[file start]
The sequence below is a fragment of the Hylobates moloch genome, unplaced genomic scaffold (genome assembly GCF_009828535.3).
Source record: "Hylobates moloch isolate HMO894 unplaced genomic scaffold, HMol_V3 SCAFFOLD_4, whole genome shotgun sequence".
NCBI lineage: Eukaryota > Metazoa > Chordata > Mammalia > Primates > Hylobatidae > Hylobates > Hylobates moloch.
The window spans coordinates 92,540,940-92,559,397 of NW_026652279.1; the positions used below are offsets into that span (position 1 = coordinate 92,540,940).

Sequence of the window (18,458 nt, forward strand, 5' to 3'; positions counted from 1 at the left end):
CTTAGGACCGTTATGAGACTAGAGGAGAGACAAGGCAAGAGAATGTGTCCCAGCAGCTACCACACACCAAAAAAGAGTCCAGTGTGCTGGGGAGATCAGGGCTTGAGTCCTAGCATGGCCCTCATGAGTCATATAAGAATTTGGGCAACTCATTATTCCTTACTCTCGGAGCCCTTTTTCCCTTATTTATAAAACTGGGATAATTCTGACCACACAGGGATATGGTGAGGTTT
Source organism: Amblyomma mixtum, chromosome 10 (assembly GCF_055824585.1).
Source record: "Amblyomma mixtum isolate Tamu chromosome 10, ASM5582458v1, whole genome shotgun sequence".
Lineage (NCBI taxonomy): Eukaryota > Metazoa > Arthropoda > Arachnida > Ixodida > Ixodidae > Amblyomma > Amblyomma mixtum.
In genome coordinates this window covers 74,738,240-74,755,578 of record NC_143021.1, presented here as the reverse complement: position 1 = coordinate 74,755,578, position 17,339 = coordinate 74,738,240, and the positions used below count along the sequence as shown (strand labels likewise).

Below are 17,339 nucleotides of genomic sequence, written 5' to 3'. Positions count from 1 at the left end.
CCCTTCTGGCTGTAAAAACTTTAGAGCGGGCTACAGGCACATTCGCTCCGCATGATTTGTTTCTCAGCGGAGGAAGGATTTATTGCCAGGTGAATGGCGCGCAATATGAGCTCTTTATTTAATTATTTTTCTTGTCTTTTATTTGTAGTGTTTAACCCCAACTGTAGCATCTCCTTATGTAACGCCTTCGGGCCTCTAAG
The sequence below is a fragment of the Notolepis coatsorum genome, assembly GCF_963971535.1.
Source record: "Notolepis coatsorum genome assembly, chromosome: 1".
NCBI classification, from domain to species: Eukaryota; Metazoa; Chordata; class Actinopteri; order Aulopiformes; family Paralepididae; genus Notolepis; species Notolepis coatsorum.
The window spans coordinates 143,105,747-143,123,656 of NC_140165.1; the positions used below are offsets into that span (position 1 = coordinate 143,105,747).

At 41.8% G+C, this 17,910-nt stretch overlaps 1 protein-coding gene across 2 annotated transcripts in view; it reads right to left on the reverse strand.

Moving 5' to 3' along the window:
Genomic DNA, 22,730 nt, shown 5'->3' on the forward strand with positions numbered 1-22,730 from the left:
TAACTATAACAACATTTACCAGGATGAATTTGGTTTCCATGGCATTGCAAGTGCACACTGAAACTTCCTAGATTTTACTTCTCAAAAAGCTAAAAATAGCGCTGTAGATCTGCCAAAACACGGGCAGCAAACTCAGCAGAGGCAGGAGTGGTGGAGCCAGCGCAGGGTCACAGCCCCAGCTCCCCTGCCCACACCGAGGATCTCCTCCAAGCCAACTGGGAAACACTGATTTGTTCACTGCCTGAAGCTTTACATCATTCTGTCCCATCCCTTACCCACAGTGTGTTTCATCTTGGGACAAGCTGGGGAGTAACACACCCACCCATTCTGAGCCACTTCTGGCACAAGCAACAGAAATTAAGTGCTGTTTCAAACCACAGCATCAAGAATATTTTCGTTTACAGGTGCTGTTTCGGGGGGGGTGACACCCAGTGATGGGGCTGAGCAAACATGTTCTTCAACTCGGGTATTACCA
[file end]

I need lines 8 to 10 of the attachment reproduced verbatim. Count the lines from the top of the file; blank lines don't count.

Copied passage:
Source record: "Amblyomma mixtum isolate Tamu chromosome 10, ASM5582458v1, whole genome shotgun sequence".
Lineage (NCBI taxonomy): Eukaryota > Metazoa > Arthropoda > Arachnida > Ixodida > Ixodidae > Amblyomma > Amblyomma mixtum.
In genome coordinates this window covers 74,738,240-74,755,578 of record NC_143021.1, presented here as the reverse complement: position 1 = coordinate 74,755,578, position 17,339 = coordinate 74,738,240, and the positions used below count along the sequence as shown (strand labels likewise).